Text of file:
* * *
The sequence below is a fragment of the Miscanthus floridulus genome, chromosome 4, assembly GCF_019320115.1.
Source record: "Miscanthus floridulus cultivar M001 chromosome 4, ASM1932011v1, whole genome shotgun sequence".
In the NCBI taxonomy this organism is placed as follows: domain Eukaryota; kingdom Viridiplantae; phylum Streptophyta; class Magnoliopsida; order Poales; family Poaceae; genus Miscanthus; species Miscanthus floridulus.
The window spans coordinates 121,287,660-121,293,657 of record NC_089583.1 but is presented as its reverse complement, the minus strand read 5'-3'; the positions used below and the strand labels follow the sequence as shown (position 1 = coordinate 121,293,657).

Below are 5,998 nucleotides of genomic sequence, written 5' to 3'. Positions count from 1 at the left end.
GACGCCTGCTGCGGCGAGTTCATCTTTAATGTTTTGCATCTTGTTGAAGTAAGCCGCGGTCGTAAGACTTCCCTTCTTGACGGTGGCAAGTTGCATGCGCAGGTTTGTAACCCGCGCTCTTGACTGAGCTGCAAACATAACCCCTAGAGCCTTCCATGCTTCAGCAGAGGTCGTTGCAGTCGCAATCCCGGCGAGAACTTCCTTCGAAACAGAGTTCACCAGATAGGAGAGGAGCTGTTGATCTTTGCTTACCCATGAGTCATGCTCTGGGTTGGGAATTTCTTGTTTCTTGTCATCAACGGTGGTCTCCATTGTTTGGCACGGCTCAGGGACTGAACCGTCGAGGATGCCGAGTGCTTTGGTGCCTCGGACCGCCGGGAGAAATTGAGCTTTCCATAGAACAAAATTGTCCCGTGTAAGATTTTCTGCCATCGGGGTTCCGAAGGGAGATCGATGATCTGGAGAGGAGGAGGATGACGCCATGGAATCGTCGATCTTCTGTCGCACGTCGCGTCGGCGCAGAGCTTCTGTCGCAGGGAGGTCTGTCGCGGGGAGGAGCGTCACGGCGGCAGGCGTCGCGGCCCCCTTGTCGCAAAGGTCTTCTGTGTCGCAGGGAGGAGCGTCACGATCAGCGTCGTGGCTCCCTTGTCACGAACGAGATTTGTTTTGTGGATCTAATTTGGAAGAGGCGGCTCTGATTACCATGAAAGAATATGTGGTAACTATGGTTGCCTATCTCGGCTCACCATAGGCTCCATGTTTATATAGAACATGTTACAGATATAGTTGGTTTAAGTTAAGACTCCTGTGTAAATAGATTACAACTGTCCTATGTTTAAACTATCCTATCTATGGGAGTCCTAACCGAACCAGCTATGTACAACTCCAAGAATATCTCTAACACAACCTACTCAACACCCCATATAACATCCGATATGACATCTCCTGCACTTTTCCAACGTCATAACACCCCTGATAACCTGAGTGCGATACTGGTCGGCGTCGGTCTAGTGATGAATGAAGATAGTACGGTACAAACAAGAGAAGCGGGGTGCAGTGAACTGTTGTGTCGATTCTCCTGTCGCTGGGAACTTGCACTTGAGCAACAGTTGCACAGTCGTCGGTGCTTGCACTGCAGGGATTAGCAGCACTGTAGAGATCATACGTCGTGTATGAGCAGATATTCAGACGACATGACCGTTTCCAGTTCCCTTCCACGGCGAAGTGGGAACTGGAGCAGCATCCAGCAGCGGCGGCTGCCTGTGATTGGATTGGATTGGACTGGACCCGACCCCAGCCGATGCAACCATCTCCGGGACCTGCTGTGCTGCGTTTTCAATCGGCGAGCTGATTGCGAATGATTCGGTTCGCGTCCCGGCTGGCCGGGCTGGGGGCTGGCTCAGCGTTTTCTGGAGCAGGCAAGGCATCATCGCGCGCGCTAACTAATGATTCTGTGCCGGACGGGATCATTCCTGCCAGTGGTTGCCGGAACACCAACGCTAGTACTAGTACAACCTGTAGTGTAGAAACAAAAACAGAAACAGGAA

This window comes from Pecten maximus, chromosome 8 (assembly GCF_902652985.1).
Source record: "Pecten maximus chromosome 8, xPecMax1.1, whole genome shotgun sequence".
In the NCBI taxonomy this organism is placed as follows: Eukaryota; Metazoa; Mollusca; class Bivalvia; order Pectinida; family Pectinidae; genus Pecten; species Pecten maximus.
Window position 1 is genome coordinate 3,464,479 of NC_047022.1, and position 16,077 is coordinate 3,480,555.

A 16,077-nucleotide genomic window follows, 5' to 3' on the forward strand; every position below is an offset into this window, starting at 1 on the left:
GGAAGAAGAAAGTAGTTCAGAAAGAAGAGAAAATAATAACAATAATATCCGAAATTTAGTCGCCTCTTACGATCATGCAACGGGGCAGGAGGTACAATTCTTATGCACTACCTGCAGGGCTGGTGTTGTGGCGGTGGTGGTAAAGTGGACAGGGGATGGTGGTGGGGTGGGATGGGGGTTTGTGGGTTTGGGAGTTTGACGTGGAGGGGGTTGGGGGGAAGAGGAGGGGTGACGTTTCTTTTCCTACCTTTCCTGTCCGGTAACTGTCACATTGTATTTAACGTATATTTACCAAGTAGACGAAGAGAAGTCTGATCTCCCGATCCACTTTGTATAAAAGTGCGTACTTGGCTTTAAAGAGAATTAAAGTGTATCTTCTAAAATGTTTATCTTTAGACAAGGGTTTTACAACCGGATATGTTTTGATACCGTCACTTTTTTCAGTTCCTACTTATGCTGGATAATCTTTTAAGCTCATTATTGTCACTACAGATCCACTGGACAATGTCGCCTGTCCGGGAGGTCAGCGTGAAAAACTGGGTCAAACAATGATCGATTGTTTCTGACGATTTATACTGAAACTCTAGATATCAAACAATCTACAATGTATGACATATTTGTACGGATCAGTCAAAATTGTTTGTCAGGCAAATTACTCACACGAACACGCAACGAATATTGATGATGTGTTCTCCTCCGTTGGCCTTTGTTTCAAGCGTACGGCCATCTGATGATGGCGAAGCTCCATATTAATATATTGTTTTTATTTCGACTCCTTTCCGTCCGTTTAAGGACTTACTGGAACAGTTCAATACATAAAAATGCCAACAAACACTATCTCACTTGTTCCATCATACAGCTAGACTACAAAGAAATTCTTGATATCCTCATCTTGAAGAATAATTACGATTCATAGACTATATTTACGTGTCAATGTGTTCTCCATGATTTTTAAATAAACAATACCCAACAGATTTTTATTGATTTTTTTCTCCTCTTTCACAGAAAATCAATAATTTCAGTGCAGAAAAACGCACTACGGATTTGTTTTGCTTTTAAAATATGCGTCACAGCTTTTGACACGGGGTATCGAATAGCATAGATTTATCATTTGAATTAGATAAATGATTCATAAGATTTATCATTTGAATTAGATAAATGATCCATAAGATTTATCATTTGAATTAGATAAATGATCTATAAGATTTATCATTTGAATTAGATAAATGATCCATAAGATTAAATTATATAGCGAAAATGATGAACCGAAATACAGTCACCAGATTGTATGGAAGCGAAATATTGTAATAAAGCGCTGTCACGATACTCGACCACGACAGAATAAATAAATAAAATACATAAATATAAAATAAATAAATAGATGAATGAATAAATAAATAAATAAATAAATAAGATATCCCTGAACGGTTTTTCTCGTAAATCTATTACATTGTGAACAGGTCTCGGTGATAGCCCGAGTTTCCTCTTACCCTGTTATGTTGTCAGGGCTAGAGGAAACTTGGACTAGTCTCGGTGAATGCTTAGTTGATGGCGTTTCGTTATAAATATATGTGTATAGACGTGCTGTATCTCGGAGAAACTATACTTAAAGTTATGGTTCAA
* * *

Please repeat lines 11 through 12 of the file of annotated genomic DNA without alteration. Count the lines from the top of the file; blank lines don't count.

A 16,077-nucleotide genomic window follows, 5' to 3' on the forward strand; every position below is an offset into this window, starting at 1 on the left:
GGAAGAAGAAAGTAGTTCAGAAAGAAGAGAAAATAATAACAATAATATCCGAAATTTAGTCGCCTCTTACGATCATGCAACGGGGCAGGAGGTACAATTCTTATGCACTACCTGCAGGGCTGGTGTTGTGGCGGTGGTGGTAAAGTGGACAGGGGATGGTGGTGGGGTGGGATGGGGGTTTGTGGGTTTGGGAGTTTGACGTGGAGGGGGTTGGGGGGAAGAGGAGGGGTGACGTTTCTTTTCCTACCTTTCCTGTCCGGTAACTGTCACATTGTATTTAACGTATATTTACCAAGTAGACGAAGAGAAGTCTGATCTCCCGATCCACTTTGTATAAAAGTGCGTACTTGGCTTTAAAGAGAATTAAAGTGTATCTTCTAAAATGTTTATCTTTAGACAAGGGTTTTACAACCGGATATGTTTTGATACCGTCACTTTTTTCAGTTCCTACTTATGCTGGATAATCTTTTAAGCTCATTATTGTCACTACAGATCCACTGGACAATGTCGCCTGTCCGGGAGGTCAGCGTGAAAAACTGGGTCAAACAATGATCGATTGTTTCTGACGATTTATACTGAAACTCTAGATATCAAACAATCTACAATGTATGACATATTTGTACGGATCAGTCAAAATTGTTTGTCAGGCAAATTACTCACACGAACACGCAACGAATATTGATGATGTGTTCTCCTCCGTTGGCCTTTGTTTCAAGCGTACGGCCATCTGATGATGGCGAAGCTCCATATTAATATATTGTTTTTATTTCGACTCCTTTCCGTCCGTTTAAGGACTTACTGGAACAGTTCAATACATAAAAATGCCAACAAACACTATCTCACTTGTTCCATCATACAGCTAGACTACAAAGAAATTCTTGATATCCTCATCTTGAAGAATAATTACGATTCATAGACTATATTTACGTGTCAATGTGTTCTCCATGATTTTTAAATAAACAATACCCAACAGATTTTTATTGATTTTTTTCTCCTCTTTCACAGAAAATCAATAATTTCAGTGCAGAAAAACGCACTACGGATTTGTTTTGCTTTTAAAATATGCGTCACAGCTTTTGACACGGGGTATCGAATAGCATAGATTTATCATTTGAATTAGATAAATGATTCATAAGATTTATCATTTGAATTAGATAAATGATCCATAAGATTTATCATTTGAATTAGATAAATGATCTATAAGATTTATCATTTGAATTAGATAAATGATCCATAAGATTAAATTATATAGCGAAAATGATGAACCGAAATACAGTCACCAGATTGTATGGAAGCGAAATATTGTAATAAAGCGCTGTCACGATACTCGACCACGACAGAATAAATAAATAAAATACATAAATATAAAATAAATAAATAGATGAATGAATAAATAAATAAATAAATAAATAAGATATCCCTGAACGGTTTTTCTCGTAAATCTATTACATTGTGAACAGGTCTCGGTGATAGCCCGAGTTTCCTCTTACCCTGTTATGTTGTCAGGGCTAGAGGAAACTTGGACTAGTCTCGGTGAATGCTTAGTTGATGGCGTTTCGTTATAAATATATGTGTATAGACGTGCTGTATCTCGGAGAAACTATACTTAAAGTTATGGTTCAA